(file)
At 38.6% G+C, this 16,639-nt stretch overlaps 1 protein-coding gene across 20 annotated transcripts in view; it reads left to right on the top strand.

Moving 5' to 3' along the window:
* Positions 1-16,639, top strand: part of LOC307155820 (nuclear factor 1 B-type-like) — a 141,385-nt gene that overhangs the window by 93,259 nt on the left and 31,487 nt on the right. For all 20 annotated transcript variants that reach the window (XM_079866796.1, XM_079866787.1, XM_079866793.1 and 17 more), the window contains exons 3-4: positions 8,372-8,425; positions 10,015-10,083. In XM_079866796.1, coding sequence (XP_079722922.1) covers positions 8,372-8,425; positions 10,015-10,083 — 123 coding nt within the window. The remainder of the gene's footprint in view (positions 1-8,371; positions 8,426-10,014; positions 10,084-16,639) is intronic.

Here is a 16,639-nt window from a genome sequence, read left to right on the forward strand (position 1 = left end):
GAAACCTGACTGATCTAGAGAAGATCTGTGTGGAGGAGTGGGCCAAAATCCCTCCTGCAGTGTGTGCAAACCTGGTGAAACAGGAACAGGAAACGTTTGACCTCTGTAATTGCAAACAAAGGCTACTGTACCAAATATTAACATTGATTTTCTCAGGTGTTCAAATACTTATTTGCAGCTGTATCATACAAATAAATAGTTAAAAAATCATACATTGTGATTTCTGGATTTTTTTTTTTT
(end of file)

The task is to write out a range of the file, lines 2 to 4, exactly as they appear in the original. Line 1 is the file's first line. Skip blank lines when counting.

Moving 5' to 3' along the window:
* Positions 1-16,639, top strand: part of LOC307155820 (nuclear factor 1 B-type-like) — a 141,385-nt gene that overhangs the window by 93,259 nt on the left and 31,487 nt on the right. For all 20 annotated transcript variants that reach the window (XM_079866796.1, XM_079866787.1, XM_079866793.1 and 17 more), the window contains exons 3-4: positions 8,372-8,425; positions 10,015-10,083. In XM_079866796.1, coding sequence (XP_079722922.1) covers positions 8,372-8,425; positions 10,015-10,083 — 123 coding nt within the window. The remainder of the gene's footprint in view (positions 1-8,371; positions 8,426-10,014; positions 10,084-16,639) is intronic.

Here is a 16,639-nt window from a genome sequence, read left to right on the forward strand (position 1 = left end):